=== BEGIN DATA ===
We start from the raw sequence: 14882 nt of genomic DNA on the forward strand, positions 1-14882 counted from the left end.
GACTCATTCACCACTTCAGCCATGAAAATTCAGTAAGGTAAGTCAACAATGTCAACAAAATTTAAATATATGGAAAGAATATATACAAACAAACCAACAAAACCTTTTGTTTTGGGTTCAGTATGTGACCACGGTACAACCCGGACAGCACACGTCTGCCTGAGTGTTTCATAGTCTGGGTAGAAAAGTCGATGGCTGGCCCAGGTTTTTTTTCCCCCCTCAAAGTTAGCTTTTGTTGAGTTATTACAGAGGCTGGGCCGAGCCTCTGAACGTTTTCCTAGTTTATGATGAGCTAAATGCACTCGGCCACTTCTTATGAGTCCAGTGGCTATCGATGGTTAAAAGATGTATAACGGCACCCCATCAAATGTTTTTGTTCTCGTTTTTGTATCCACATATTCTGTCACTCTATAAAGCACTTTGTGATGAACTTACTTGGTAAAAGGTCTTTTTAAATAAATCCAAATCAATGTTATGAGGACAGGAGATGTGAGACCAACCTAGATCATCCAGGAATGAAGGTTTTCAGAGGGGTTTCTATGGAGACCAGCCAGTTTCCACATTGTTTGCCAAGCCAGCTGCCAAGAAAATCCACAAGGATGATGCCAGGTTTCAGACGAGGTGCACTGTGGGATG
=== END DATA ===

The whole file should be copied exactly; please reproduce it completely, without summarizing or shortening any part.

We start from the raw sequence: 14882 nt of genomic DNA on the forward strand, positions 1-14882 counted from the left end.
GACTCATTCACCACTTCAGCCATGAAAATTCAGTAAGGTAAGTCAACAATGTCAACAAAATTTAAATATATGGAAAGAATATATACAAACAAACCAACAAAACCTTTTGTTTTGGGTTCAGTATGTGACCACGGTACAACCCGGACAGCACACGTCTGCCTGAGTGTTTCATAGTCTGGGTAGAAAAGTCGATGGCTGGCCCAGGTTTTTTTTCCCCCCTCAAAGTTAGCTTTTGTTGAGTTATTACAGAGGCTGGGCCGAGCCTCTGAACGTTTTCCTAGTTTATGATGAGCTAAATGCACTCGGCCACTTCTTATGAGTCCAGTGGCTATCGATGGTTAAAAGATGTATAACGGCACCCCATCAAATGTTTTTGTTCTCGTTTTTGTATCCACATATTCTGTCACTCTATAAAGCACTTTGTGATGAACTTACTTGGTAAAAGGTCTTTTTAAATAAATCCAAATCAATGTTATGAGGACAGGAGATGTGAGACCAACCTAGATCATCCAGGAATGAAGGTTTTCAGAGGGGTTTCTATGGAGACCAGCCAGTTTCCACATTGTTTGCCAAGCCAGCTGCCAAGAAAATCCACAAGGATGATGCCAGGTTTCAGACGAGGTGCACTGTGGGATG